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Mauritius - Further reading
Further reading on Mauritius
Bad news for climbers: Mountains of Mauritius by Robert Marsh is now out of print, though photocopies can sometimes be arranged at the Carnegie Library in Curepipe, where many rare books on Mauritius can be found. The book is unsurpassed in its field.
The Dive Sites of Mauritius by Alan Mountain is a comprehensive and well presented source of undersea information.
If you're hot to brush up on Mauritian Créole, pick up Parlez Créole by James Burty David, Lilette David and Clarel Seenyen.
Dr Auguste Toussaint is the preeminent historian of Mauritius - look for Port Louis: A Tropical City and his best known work, The History of the Indian Ocean.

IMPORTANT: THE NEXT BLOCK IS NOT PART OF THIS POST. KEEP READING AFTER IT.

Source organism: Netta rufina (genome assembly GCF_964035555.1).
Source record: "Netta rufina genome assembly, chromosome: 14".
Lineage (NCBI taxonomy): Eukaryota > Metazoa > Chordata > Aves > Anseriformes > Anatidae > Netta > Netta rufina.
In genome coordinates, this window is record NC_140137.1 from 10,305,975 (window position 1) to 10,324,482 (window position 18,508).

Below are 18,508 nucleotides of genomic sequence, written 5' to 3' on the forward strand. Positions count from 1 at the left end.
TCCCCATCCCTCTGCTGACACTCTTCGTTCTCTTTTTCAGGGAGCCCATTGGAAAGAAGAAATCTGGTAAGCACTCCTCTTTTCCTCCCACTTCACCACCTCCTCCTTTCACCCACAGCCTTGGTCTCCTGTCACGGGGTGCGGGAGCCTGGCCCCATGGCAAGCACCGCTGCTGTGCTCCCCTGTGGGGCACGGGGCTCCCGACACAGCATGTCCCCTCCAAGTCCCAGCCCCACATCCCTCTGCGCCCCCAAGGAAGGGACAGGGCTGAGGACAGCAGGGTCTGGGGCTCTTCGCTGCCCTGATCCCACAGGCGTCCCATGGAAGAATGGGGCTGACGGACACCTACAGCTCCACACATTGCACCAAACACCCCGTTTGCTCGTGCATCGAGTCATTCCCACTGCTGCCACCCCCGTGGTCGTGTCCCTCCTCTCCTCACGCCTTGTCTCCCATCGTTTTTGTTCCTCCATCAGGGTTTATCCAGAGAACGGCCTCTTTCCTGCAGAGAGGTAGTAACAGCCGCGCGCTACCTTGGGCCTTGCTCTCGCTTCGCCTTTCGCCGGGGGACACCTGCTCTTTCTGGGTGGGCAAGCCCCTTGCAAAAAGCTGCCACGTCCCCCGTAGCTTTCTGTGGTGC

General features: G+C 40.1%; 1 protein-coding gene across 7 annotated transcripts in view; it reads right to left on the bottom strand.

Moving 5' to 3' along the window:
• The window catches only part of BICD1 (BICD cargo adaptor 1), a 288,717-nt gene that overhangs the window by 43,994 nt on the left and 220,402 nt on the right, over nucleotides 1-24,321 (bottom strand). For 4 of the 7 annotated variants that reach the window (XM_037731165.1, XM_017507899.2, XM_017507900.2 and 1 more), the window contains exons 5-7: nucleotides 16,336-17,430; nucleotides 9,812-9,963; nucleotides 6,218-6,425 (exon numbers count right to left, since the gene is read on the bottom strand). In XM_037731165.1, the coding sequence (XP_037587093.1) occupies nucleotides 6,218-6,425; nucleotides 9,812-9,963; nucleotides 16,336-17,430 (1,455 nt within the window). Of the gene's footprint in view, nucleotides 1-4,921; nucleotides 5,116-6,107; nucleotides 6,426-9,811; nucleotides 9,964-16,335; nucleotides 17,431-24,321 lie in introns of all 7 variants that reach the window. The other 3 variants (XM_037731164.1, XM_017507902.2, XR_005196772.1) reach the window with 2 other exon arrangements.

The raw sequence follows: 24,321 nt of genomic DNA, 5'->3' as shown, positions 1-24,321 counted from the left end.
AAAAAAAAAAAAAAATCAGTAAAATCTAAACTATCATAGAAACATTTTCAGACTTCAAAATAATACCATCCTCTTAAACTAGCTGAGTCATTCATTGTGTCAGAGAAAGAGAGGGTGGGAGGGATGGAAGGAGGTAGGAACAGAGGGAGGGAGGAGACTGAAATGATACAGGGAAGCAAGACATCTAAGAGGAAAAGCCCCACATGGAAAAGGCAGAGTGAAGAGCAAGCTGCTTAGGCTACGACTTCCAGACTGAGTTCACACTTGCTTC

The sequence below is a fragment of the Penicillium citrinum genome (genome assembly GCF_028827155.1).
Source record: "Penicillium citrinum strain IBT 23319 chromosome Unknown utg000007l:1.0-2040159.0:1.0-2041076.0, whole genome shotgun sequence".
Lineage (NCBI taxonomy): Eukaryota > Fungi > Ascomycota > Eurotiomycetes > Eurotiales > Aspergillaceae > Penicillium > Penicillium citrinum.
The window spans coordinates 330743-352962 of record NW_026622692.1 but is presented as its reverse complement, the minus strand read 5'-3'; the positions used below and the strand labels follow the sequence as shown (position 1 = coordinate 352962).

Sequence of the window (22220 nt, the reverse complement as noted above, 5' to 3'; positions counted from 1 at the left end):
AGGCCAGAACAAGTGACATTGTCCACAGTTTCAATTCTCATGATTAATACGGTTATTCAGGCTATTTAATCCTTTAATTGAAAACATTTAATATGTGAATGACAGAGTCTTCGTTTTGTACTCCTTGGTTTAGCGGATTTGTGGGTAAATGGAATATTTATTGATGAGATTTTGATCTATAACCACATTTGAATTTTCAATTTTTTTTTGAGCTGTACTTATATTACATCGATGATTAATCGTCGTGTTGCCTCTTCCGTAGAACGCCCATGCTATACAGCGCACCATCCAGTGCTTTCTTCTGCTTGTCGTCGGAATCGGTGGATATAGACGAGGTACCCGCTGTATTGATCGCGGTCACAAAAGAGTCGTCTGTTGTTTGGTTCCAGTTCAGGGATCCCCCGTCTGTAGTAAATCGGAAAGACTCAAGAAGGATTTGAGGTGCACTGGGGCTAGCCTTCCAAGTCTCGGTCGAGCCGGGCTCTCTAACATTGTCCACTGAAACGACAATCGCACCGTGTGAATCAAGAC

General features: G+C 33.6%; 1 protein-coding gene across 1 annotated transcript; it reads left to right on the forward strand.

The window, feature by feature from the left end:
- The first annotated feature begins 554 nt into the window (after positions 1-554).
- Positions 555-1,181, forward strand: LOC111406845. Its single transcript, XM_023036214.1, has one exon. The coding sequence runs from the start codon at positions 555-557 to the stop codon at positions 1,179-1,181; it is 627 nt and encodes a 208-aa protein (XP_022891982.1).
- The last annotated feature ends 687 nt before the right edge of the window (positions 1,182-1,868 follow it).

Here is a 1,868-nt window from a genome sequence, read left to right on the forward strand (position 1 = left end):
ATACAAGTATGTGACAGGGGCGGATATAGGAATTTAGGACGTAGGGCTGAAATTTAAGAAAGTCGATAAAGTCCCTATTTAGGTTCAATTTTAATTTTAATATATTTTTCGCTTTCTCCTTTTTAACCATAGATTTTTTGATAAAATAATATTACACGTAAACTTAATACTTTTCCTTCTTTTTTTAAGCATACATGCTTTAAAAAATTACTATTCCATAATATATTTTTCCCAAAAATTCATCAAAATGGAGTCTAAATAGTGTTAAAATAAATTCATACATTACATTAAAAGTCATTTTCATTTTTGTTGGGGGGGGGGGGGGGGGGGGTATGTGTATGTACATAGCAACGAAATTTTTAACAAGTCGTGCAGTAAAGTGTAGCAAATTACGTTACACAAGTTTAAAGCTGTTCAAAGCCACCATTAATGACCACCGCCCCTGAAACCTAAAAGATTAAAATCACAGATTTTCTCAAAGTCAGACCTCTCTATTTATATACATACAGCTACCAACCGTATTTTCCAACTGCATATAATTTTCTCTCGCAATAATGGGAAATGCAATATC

For comparison, try A New History of Mauritius by John Addison and K Hazareesingh, The Truth about Mauritius by Basdeo Bissoondoyal and The Historical Dictionary of Mauritius by Lindsay Riviere.
Select Documents on Indian Immigration by Saloni Deerpalsingh and Marina Carter provides detailed information on the subject.
There are several excellent guidebooks to the flora and fauna of Mauritius and the Indian Ocean in general. For fish, try A Guide to the Common Reef Fish of the Western Indian Ocean by KR Bock; for birds, read Birds of Mauritius by Claude Michel; and for a little bit of everything, look for Fauna of Mauritius and Associated Flora by France Staub and Golden Bats & Pink Pigeons by Gerald Durrell.
Bernadin de St Pierre's Paul et Virginie is the Mauritian literary reference that just won't die. Read it for the background rather than the sappy story.
Joseph Conrad's short story A Smile of Fortune takes place on Mauritius, as does part of his novel Twixt Land and Sea.